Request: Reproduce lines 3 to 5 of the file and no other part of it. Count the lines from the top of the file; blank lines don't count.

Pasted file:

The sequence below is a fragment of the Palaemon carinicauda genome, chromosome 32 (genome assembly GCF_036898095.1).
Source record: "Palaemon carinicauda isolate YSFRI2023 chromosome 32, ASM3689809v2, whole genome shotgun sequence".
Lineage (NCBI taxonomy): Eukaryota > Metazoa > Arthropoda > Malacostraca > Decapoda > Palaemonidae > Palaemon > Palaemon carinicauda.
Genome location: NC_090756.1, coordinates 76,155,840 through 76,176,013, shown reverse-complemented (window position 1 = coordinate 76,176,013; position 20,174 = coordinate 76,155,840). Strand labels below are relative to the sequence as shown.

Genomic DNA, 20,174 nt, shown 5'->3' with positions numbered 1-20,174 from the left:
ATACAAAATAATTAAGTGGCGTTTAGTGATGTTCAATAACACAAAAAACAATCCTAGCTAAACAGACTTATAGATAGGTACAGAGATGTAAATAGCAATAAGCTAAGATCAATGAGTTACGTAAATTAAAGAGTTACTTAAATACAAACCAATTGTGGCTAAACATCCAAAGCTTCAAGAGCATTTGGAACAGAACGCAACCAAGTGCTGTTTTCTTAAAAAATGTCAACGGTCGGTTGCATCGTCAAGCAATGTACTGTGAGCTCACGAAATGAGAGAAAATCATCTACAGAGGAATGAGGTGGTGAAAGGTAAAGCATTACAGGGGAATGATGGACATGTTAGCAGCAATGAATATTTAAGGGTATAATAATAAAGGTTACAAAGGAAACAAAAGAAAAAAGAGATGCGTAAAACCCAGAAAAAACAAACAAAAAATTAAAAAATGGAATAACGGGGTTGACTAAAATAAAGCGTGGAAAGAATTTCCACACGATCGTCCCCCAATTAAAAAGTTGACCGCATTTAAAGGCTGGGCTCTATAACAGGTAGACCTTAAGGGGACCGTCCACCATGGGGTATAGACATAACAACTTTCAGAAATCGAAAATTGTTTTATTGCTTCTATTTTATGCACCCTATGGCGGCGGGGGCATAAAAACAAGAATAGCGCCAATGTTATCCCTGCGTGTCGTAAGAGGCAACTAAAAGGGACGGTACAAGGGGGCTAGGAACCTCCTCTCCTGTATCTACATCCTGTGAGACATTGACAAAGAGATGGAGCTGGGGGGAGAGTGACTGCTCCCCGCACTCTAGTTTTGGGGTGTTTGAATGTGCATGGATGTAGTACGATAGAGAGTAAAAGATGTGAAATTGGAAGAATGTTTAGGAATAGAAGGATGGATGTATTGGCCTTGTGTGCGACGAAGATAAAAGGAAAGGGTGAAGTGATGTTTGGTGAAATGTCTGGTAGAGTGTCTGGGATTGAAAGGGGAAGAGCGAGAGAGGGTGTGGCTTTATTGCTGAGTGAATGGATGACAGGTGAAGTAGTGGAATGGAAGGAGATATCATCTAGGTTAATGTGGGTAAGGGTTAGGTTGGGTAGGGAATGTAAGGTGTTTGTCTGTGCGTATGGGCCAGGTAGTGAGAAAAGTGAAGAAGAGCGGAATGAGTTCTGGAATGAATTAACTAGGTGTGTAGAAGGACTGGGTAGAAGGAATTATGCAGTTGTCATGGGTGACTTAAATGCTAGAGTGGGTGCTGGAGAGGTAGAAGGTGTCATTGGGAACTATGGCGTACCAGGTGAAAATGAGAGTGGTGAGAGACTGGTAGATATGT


Lineage (NCBI taxonomy): Eukaryota > Metazoa > Arthropoda > Malacostraca > Decapoda > Palaemonidae > Palaemon > Palaemon carinicauda.
Genome location: NC_090756.1, coordinates 76,155,840 through 76,176,013, shown reverse-complemented (window position 1 = coordinate 76,176,013; position 20,174 = coordinate 76,155,840). Strand labels below are relative to the sequence as shown.

Genomic DNA, 20,174 nt, shown 5'->3' with positions numbered 1-20,174 from the left: